JOURNEYS FROM BERLIN/1971 (Sundandce Film Festival 1980)

For the next 125 minutes, we have a ringside seat to Michelson's stream-of-consciousness ramblings, augmented by fragmentary surrealistic shots culled from modern Berlin and revolutionary Russia. In fact, to explore the ramifications of terrorism, Rainer employs an extended therapy session to evoke the daily experiences of power and repression.

The feminist propaganda films of the late 60's and early 70's were often forceful, this film is not. Its puts forwards feminist ideals without hiding femininity or alienating others. It also presents both sides of an argument about the use of political violence without ever condoning either cause.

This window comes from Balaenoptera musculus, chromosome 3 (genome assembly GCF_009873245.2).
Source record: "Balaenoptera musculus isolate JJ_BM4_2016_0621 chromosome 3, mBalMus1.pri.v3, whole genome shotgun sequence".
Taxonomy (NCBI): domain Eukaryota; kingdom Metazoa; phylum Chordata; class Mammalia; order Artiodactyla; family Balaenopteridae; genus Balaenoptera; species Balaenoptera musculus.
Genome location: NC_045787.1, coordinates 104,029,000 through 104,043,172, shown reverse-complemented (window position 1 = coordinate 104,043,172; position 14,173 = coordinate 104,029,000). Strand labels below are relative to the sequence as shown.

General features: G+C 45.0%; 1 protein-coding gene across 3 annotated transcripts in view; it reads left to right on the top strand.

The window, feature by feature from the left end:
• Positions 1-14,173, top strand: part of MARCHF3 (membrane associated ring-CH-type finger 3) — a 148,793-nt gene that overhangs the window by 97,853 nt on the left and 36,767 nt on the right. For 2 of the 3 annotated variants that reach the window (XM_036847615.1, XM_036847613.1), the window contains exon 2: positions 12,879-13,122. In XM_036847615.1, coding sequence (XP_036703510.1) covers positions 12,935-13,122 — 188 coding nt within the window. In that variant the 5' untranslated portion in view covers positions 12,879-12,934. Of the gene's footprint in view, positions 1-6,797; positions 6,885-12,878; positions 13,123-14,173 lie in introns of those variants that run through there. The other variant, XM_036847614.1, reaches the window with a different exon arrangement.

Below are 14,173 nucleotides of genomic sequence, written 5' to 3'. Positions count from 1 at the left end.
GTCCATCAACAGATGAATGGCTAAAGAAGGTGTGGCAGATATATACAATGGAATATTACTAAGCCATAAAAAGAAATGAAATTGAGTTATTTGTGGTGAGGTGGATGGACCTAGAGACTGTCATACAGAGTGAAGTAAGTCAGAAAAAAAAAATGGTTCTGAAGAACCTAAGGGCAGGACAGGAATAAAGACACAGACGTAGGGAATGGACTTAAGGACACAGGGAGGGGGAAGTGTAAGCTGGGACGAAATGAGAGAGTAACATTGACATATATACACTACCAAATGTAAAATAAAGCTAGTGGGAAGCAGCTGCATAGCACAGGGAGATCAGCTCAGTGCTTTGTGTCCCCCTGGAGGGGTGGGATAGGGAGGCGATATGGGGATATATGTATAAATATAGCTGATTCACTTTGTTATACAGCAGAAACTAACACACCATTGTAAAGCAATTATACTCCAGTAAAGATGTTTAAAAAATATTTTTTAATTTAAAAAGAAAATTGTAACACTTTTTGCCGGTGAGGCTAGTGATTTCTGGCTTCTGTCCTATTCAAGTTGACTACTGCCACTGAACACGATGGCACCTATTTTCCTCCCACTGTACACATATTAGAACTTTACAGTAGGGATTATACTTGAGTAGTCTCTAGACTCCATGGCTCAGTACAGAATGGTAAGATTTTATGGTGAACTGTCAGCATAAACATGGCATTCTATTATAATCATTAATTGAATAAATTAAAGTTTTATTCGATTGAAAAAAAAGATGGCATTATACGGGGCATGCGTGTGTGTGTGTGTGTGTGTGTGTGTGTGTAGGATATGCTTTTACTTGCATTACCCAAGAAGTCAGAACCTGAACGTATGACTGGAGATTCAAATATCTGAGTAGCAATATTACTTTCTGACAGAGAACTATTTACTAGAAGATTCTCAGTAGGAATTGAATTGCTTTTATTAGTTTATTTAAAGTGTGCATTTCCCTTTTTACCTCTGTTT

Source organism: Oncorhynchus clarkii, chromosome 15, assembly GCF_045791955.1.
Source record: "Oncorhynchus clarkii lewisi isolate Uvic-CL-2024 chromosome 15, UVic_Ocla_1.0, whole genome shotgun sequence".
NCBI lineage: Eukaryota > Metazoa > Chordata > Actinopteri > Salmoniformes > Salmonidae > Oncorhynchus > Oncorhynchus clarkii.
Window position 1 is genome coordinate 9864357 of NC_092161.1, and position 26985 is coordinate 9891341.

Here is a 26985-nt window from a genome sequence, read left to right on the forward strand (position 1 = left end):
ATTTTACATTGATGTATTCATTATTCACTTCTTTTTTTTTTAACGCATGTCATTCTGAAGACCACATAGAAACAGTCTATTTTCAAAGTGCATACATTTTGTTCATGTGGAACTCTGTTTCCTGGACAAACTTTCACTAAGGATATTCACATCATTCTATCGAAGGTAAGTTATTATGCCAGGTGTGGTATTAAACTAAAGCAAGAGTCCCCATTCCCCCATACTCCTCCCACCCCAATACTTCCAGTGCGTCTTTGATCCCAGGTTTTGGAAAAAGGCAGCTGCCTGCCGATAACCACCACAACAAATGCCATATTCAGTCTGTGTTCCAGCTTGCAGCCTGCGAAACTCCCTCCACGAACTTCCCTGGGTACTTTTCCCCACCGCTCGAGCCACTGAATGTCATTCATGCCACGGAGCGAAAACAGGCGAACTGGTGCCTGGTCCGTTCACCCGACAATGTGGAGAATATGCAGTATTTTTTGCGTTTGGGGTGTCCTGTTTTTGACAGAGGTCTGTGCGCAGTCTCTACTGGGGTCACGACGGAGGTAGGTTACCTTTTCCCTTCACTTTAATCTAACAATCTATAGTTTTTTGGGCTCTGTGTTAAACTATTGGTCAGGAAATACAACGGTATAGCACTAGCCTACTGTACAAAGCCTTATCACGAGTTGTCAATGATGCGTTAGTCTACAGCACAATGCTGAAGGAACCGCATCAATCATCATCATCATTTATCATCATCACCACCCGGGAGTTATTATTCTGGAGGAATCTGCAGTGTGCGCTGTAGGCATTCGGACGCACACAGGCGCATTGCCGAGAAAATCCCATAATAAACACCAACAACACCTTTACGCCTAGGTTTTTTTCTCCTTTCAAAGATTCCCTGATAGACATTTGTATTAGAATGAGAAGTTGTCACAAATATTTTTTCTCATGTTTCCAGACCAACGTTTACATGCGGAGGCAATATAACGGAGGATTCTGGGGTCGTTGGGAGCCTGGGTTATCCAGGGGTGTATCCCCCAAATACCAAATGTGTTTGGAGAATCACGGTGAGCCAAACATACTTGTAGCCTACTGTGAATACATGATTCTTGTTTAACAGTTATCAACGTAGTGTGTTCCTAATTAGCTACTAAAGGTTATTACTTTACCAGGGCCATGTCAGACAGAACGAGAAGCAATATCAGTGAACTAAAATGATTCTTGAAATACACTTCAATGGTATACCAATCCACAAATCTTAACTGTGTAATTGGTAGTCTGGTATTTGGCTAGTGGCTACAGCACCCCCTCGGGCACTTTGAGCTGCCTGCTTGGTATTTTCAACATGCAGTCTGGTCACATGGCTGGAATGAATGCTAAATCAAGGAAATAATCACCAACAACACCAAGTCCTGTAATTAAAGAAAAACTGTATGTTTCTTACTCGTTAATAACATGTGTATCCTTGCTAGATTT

Journey from Berlin/1971 declares also a revolution in the structurally obsessed American avant-garde film scene, stating that language is more important than image. Obvious connections between image and sound occur enough to alert viewers to the fact that there are connections they're missing, and, more importantly, to communicate a vision of the world engaged in a historically ongoing global struggle.

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